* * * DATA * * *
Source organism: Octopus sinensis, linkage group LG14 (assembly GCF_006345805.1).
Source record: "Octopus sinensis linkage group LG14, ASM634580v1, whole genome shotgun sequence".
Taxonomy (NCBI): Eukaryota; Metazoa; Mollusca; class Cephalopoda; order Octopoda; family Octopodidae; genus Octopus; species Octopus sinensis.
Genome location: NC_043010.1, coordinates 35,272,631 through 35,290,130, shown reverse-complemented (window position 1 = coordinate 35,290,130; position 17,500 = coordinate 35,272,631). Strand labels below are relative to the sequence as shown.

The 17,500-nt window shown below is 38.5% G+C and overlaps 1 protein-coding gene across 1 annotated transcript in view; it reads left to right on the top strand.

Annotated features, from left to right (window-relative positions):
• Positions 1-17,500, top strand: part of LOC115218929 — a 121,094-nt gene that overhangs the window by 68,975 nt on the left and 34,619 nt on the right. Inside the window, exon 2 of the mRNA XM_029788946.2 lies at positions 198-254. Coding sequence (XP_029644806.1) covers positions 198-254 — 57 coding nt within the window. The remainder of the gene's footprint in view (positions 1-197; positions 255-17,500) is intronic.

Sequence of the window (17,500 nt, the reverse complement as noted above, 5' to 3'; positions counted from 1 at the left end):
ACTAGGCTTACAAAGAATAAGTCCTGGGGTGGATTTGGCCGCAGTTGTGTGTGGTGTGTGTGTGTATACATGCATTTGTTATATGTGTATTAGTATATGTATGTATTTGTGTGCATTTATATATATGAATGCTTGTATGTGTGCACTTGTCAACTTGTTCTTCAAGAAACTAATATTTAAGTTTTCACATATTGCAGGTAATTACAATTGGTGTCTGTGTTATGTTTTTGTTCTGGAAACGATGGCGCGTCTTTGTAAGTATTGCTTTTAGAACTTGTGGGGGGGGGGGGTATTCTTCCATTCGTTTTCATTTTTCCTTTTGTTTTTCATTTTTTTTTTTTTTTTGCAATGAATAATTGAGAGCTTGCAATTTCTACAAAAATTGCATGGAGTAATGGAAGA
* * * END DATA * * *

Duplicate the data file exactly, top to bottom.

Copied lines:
Source organism: Octopus sinensis, linkage group LG14 (assembly GCF_006345805.1).
Source record: "Octopus sinensis linkage group LG14, ASM634580v1, whole genome shotgun sequence".
Taxonomy (NCBI): Eukaryota; Metazoa; Mollusca; class Cephalopoda; order Octopoda; family Octopodidae; genus Octopus; species Octopus sinensis.
Genome location: NC_043010.1, coordinates 35,272,631 through 35,290,130, shown reverse-complemented (window position 1 = coordinate 35,290,130; position 17,500 = coordinate 35,272,631). Strand labels below are relative to the sequence as shown.

The 17,500-nt window shown below is 38.5% G+C and overlaps 1 protein-coding gene across 1 annotated transcript in view; it reads left to right on the top strand.

Annotated features, from left to right (window-relative positions):
• Positions 1-17,500, top strand: part of LOC115218929 — a 121,094-nt gene that overhangs the window by 68,975 nt on the left and 34,619 nt on the right. Inside the window, exon 2 of the mRNA XM_029788946.2 lies at positions 198-254. Coding sequence (XP_029644806.1) covers positions 198-254 — 57 coding nt within the window. The remainder of the gene's footprint in view (positions 1-197; positions 255-17,500) is intronic.

Sequence of the window (17,500 nt, the reverse complement as noted above, 5' to 3'; positions counted from 1 at the left end):
ACTAGGCTTACAAAGAATAAGTCCTGGGGTGGATTTGGCCGCAGTTGTGTGTGGTGTGTGTGTGTATACATGCATTTGTTATATGTGTATTAGTATATGTATGTATTTGTGTGCATTTATATATATGAATGCTTGTATGTGTGCACTTGTCAACTTGTTCTTCAAGAAACTAATATTTAAGTTTTCACATATTGCAGGTAATTACAATTGGTGTCTGTGTTATGTTTTTGTTCTGGAAACGATGGCGCGTCTTTGTAAGTATTGCTTTTAGAACTTGTGGGGGGGGGGGGTATTCTTCCATTCGTTTTCATTTTTCCTTTTGTTTTTCATTTTTTTTTTTTTTTTGCAATGAATAATTGAGAGCTTGCAATTTCTACAAAAATTGCATGGAGTAATGGAAGA